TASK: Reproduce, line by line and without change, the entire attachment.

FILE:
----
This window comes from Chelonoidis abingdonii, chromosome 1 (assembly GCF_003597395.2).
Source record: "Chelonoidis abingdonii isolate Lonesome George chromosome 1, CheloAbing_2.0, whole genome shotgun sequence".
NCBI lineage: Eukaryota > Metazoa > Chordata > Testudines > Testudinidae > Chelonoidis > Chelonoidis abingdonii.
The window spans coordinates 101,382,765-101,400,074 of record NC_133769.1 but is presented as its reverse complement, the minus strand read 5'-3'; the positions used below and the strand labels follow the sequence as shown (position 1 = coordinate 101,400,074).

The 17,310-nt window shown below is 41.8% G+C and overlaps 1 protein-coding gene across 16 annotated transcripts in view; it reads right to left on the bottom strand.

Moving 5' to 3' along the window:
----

This window comes from Chelonoidis abingdonii, chromosome 1 (assembly GCF_003597395.2).
Source record: "Chelonoidis abingdonii isolate Lonesome George chromosome 1, CheloAbing_2.0, whole genome shotgun sequence".
NCBI lineage: Eukaryota > Metazoa > Chordata > Testudines > Testudinidae > Chelonoidis > Chelonoidis abingdonii.
The window spans coordinates 101,382,765-101,400,074 of record NC_133769.1 but is presented as its reverse complement, the minus strand read 5'-3'; the positions used below and the strand labels follow the sequence as shown (position 1 = coordinate 101,400,074).

The 17,310-nt window shown below is 41.8% G+C and overlaps 1 protein-coding gene across 16 annotated transcripts in view; it reads right to left on the bottom strand.

Moving 5' to 3' along the window: